Another biography of the Mitford girls is reviewed in the New York Times Book Review. They seem to be competing with Evelyn Waugh for the number of biographies published, but they have an advantage since there are six of them. This latest is entitled The Six (in the UK it was Take Six Girls) and is by Laura Thompson, who previously published a biography of Nancy Mitford entitled Life in a Cold Climate (recently reissued). She has also written widely on horse and dog racing as well as on Agatha Christie and Lord Lucan.
The NYT review is by journalist Tina Brown, who opens with a groan: “Oh no! Not another book about the Mitfords!.” But she found it was riveting and was especially impressed with Thompson’s analysis of how the life of Diana affected the lives of the others:
…the Mitfords’ rivalries were as intense as their loyalties. Thompson makes it clear that Diana is the still, chill touchstone for them all. The spiky, possessive Nancy was forever jealous when her own admirer Evelyn Waugh fell at Diana’s feet. After the war the Mosleys exiled themselves to Orsay in France. Nancy loyally visited Diana but never introduced her to her glittering circle of Paris friends. Competition with Diana also stoked Unity’s determination to outdo Diana’s fascism by following Hitler. A tinderbox dynamic played out through all their lives — Jessica, eloping with the radical Communist firebrand Romilly because Unity was a Nazi, Unity becoming a Nazi because Diana was a fascist…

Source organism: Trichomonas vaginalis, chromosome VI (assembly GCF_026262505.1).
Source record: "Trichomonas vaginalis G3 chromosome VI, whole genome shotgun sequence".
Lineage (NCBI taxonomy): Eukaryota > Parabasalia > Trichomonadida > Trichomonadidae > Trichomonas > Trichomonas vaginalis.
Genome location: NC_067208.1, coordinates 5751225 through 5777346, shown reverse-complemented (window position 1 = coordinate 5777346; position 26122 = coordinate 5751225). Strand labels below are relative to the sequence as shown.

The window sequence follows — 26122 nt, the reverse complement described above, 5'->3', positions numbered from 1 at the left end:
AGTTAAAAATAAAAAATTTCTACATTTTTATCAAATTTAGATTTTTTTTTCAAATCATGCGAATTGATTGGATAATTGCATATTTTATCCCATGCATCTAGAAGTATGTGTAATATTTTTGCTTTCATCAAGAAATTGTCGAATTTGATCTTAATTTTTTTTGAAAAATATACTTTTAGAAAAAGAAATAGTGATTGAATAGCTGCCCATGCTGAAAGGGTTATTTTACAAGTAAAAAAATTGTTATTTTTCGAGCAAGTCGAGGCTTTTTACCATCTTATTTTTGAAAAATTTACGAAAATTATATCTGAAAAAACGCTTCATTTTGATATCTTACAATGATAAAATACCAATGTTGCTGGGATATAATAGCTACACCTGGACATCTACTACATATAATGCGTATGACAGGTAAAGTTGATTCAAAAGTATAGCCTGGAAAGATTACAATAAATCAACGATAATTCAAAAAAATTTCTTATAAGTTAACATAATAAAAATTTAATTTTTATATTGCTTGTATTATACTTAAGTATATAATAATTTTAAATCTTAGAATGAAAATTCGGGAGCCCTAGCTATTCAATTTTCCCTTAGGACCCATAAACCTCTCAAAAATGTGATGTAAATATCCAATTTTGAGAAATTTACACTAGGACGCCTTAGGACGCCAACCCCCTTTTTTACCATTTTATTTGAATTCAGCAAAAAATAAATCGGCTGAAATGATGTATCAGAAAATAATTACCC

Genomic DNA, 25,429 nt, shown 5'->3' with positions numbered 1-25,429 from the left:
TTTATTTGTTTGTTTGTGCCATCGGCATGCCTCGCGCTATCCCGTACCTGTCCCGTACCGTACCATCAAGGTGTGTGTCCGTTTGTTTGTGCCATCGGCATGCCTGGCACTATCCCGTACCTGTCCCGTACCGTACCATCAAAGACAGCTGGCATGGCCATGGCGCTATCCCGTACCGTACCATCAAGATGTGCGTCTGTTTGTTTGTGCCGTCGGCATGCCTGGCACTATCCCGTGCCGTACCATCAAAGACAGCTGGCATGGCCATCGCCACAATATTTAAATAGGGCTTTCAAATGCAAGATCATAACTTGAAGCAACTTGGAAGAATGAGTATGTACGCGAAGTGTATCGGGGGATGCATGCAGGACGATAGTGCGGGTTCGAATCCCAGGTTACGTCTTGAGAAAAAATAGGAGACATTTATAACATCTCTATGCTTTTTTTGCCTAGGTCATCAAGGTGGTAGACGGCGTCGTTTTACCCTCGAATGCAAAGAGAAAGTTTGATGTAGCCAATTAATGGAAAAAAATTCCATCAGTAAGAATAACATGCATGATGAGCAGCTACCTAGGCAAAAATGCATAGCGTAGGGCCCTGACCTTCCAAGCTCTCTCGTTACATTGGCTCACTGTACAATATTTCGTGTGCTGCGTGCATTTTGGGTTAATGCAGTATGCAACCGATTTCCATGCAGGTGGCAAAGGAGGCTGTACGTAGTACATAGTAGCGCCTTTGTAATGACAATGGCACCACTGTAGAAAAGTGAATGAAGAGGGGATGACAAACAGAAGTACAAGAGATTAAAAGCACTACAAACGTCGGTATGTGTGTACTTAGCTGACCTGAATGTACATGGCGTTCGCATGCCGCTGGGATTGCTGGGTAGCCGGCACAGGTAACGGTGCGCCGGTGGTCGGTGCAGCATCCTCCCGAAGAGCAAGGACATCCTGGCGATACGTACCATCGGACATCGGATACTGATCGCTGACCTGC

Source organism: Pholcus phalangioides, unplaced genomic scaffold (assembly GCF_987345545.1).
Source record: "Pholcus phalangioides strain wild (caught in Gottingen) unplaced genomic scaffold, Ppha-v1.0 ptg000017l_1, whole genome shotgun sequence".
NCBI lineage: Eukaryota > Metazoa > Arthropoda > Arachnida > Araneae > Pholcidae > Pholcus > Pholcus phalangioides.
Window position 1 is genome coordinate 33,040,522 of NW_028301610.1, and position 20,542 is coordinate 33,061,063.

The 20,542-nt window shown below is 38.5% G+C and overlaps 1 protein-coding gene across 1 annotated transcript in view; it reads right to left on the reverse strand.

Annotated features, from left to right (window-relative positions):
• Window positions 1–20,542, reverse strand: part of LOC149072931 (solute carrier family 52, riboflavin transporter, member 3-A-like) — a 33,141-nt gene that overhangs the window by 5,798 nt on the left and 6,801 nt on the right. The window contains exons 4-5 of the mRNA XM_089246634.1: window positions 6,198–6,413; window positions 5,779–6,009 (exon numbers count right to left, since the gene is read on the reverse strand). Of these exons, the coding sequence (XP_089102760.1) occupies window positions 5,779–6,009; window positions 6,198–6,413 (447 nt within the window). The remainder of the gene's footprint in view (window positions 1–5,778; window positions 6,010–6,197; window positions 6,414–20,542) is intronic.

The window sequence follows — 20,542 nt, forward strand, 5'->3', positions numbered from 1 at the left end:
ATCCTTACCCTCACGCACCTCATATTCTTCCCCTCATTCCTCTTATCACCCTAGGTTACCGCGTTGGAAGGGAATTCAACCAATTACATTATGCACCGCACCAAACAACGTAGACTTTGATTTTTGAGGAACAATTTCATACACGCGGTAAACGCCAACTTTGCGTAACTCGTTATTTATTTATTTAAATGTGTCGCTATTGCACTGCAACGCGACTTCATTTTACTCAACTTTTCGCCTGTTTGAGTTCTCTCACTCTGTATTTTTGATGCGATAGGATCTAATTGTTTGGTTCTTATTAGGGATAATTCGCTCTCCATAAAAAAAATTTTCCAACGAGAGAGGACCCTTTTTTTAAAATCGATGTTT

I’m not sure the chronology of Waugh’s admiration for Diana, which peaked in the early 1930s, supports Brown’s (or Thompson’s) theory about Nancy’s jealousy, since his admiration for Nancy really blossomed during and after the war, long after he fell out with Diana; but she may have a point.
UPDATE: The print version of Tina Brown’s review appeared in the New York Times Book Review dated 18 September 2016.